WPA Educational Projects - 1938
WPA Educational Projects Include Learning English (California), Americanization Class (Nebraska), Pattern-Making Trade Class (New York City), Workers' Discussion Group (California), Learning to Write (Louisiana) Shoemaking Trade Class (Pennsylvania), Mechanical Shop Trade Class (Arizona). Inventory: An Appraisal of Results of the Works Progress Administration, Washington, DC: US Government Printing Office, 1938. GGA Image ID # 1520287141
The WPA Education program has given work in their own field of experience to tens of thousands of unemployed teachers, keeping them fit to return to non-relief jobs, and through these teachers has brought new educational opportunities to millions of citizens.
Education—2 Percent of Total Program. Inventory: An Appraisal of Results of the Works Progress Administration, Washington, DC: US Government Printing Office, 1938. GGA Image ID # 152040a29e
In March 1938, 34,097 persons were employed on WPA educational projects throughout the country, about 95 percent of whom had been taken from local relief rolls. Under these teachers were enrolled a total of 1,542,021 persons in adult education classes, and 44,190 young children in nursery schools. In addition, 903,912 persons were attending other meetings, such as forums and lectures.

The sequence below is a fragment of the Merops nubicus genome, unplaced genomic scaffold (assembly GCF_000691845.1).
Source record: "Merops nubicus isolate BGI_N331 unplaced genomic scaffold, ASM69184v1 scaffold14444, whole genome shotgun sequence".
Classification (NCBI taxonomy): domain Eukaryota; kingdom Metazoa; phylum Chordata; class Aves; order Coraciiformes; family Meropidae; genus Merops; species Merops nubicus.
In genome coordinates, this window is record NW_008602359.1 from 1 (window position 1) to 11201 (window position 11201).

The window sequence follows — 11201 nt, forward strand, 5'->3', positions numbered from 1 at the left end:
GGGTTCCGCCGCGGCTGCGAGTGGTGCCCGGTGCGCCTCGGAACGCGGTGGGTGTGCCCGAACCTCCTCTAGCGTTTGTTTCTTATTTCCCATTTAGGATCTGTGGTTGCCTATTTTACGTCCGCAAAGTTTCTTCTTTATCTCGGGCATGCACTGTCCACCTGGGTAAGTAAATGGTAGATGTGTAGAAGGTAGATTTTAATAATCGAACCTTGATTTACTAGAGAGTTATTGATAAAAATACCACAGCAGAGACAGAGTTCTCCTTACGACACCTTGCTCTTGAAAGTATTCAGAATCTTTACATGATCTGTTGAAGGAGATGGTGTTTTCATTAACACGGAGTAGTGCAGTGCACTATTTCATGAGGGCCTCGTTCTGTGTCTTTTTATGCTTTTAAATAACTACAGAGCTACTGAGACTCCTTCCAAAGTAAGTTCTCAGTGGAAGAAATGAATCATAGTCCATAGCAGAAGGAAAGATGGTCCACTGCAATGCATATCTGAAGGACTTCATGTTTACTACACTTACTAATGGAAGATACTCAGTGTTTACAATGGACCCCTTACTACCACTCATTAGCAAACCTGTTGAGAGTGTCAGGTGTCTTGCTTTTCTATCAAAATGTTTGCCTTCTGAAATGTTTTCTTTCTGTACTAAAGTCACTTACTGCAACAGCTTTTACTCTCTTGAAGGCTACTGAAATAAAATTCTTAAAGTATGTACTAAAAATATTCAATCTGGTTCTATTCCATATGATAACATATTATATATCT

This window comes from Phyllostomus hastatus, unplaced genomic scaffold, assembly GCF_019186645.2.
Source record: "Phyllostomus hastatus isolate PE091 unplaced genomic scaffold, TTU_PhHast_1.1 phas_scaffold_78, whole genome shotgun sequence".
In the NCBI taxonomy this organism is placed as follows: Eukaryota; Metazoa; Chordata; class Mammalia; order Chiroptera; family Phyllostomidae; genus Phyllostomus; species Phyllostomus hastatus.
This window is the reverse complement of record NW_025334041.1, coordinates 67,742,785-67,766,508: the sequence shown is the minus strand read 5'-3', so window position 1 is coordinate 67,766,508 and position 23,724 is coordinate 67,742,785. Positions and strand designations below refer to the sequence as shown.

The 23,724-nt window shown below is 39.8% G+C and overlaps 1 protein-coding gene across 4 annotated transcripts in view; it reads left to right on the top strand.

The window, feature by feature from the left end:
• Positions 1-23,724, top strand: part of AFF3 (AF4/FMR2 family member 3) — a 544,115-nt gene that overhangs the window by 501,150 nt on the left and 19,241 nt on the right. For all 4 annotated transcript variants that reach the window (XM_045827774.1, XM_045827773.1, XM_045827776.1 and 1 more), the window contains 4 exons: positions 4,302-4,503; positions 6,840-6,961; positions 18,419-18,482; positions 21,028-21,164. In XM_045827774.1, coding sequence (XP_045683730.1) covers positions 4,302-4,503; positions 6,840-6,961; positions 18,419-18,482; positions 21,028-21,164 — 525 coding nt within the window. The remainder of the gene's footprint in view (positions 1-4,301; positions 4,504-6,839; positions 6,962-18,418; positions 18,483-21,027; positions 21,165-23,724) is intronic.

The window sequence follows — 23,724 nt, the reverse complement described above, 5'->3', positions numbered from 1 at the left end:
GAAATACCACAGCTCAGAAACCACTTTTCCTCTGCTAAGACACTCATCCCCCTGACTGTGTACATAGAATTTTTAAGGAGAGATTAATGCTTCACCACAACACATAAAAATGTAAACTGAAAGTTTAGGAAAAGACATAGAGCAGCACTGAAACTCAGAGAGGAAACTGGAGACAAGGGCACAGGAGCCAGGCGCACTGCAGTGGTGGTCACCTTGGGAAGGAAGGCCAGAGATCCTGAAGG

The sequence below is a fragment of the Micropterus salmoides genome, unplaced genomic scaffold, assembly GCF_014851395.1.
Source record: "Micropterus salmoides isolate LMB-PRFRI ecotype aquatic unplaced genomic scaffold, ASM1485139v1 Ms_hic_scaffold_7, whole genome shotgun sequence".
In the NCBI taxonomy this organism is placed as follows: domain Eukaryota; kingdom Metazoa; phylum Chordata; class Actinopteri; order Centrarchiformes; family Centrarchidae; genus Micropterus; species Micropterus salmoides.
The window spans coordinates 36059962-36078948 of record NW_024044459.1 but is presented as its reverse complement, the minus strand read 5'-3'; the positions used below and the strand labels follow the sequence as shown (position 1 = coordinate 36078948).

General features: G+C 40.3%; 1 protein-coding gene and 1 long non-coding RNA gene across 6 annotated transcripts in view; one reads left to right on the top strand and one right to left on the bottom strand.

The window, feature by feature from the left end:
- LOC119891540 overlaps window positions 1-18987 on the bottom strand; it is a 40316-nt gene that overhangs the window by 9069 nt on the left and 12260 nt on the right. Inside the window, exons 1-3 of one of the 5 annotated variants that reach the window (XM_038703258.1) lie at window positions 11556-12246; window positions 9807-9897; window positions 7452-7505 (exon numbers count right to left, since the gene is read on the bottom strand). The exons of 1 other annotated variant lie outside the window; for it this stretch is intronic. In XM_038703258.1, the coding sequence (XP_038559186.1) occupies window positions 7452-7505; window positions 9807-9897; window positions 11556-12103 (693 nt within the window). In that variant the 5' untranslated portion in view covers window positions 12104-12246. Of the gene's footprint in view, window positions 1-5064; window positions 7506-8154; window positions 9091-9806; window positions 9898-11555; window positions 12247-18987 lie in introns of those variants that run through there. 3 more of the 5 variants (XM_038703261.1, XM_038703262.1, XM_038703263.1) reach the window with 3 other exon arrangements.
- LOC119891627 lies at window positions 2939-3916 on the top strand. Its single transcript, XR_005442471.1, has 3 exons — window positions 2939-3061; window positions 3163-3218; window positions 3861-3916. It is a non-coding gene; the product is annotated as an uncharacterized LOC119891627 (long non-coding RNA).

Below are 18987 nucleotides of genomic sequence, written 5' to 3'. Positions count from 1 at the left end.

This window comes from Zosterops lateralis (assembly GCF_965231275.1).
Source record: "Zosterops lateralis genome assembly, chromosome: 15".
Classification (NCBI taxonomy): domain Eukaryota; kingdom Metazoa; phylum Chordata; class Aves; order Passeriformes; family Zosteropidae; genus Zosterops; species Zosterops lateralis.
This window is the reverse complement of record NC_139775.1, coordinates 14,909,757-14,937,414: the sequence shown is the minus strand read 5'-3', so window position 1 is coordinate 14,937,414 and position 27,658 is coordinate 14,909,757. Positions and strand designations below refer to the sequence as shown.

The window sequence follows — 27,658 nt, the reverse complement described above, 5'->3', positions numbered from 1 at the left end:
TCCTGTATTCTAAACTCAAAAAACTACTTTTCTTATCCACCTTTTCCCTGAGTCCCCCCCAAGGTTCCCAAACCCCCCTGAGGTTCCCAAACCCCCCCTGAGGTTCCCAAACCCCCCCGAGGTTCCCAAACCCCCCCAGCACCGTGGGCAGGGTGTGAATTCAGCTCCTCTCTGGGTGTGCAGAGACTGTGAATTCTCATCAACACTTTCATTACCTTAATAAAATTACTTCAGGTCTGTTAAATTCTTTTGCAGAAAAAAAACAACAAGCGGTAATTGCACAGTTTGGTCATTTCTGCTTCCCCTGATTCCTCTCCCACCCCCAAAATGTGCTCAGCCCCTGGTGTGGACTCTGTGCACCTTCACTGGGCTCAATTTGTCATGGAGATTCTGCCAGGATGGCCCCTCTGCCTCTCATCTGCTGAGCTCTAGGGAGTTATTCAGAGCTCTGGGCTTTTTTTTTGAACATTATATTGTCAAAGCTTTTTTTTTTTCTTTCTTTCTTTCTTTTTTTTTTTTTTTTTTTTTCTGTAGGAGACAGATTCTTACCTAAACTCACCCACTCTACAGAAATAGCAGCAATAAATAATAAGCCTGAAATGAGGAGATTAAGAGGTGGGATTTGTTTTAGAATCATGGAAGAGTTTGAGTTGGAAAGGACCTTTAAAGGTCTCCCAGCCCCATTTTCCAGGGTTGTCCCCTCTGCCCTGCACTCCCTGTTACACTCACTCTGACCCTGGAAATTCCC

Operating through the established State agencies of education, on the principle that education is a function of the States rather than the Federal Government, the program has placed its emphasis on adult education and upon nursery schools, not only because these fields are above and below the usual range of public school service, but also because they are fields in which the depression years had brought out urgent educational needs.
The 1930 census showed that 4.3 percent of all Americans 10 years old and over are illiterate. Other studies indicate that if those are added whose knowledge is so meager that it is useless for any practical purpose, 8 to 10 per- cent of our people are cut off from written communication or from information through the printed word.
Such people, on the whole, have the lowest earning power and so the least consuming power. Unnecessary sickness is prevalent among them. Their children are retarded in school because of the intellectual poverty of their homes and are usually the first to leave school.
They are dangerous to a democracy, in that they are easy prey to propaganda and exploitation, and in times of depression, many of them quickly become public charges. In this field, WPA classes have enabled more than 1,000,000 illiterate American men and women to master a practical knowledge of reading and writing.
Many of the more than 200,000 persons re- ported currently in literacy classes are also candidates for citizenship, and to these the WPA teachers are offering courses designed to provide an understanding of the responsibilities, principles, and ideals of democratic government.
In November 1937, the Commissioner of Immigration and Naturalization gave official recognition to these classes by directing examiners to give consideration to certificates of their completion. But bare literacy is only the beginning of education, and many other types of adult need are being met by WPA classes and forums.
Many men and women whose schooling was cut short early in life now want to continue their education. As a result, 353,503 persons are enrolled in 25,570 classes teaching a wide variety of general subjects. More than 300,000 others are taking cultural and creative courses in order to develop constructive leisure-time interests.